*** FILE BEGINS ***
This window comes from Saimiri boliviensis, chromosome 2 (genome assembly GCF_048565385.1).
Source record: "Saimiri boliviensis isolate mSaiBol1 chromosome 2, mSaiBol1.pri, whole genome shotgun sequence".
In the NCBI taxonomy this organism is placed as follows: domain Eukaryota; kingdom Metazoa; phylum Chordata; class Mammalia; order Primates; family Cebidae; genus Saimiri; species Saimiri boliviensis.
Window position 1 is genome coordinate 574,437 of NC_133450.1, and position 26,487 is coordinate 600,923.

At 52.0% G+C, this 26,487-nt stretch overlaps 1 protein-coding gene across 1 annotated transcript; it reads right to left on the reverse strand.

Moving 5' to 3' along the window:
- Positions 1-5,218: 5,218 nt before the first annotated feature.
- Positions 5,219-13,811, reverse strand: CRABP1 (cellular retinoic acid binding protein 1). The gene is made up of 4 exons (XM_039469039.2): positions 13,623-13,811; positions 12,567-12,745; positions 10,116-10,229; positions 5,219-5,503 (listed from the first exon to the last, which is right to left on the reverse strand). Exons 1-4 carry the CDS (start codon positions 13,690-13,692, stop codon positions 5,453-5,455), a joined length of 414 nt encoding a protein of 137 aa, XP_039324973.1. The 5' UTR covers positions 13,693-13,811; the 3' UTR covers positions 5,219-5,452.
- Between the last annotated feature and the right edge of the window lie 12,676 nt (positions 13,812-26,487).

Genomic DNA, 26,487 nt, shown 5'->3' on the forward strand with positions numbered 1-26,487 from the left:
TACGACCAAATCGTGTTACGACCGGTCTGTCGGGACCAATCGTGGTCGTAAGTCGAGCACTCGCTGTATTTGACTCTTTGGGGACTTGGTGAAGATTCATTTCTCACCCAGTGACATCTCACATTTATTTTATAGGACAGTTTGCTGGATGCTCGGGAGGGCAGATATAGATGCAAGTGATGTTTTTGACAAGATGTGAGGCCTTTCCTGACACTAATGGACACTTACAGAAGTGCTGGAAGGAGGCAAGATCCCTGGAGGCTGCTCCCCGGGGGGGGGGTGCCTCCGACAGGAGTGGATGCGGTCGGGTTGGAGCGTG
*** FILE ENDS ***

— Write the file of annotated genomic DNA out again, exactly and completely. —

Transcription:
This window comes from Saimiri boliviensis, chromosome 2 (genome assembly GCF_048565385.1).
Source record: "Saimiri boliviensis isolate mSaiBol1 chromosome 2, mSaiBol1.pri, whole genome shotgun sequence".
In the NCBI taxonomy this organism is placed as follows: domain Eukaryota; kingdom Metazoa; phylum Chordata; class Mammalia; order Primates; family Cebidae; genus Saimiri; species Saimiri boliviensis.
Window position 1 is genome coordinate 574,437 of NC_133450.1, and position 26,487 is coordinate 600,923.

At 52.0% G+C, this 26,487-nt stretch overlaps 1 protein-coding gene across 1 annotated transcript; it reads right to left on the reverse strand.

Moving 5' to 3' along the window:
- Positions 1-5,218: 5,218 nt before the first annotated feature.
- Positions 5,219-13,811, reverse strand: CRABP1 (cellular retinoic acid binding protein 1). The gene is made up of 4 exons (XM_039469039.2): positions 13,623-13,811; positions 12,567-12,745; positions 10,116-10,229; positions 5,219-5,503 (listed from the first exon to the last, which is right to left on the reverse strand). Exons 1-4 carry the CDS (start codon positions 13,690-13,692, stop codon positions 5,453-5,455), a joined length of 414 nt encoding a protein of 137 aa, XP_039324973.1. The 5' UTR covers positions 13,693-13,811; the 3' UTR covers positions 5,219-5,452.
- Between the last annotated feature and the right edge of the window lie 12,676 nt (positions 13,812-26,487).

Genomic DNA, 26,487 nt, shown 5'->3' on the forward strand with positions numbered 1-26,487 from the left:
TACGACCAAATCGTGTTACGACCGGTCTGTCGGGACCAATCGTGGTCGTAAGTCGAGCACTCGCTGTATTTGACTCTTTGGGGACTTGGTGAAGATTCATTTCTCACCCAGTGACATCTCACATTTATTTTATAGGACAGTTTGCTGGATGCTCGGGAGGGCAGATATAGATGCAAGTGATGTTTTTGACAAGATGTGAGGCCTTTCCTGACACTAATGGACACTTACAGAAGTGCTGGAAGGAGGCAAGATCCCTGGAGGCTGCTCCCCGGGGGGGGGGTGCCTCCGACAGGAGTGGATGCGGTCGGGTTGGAGCGTG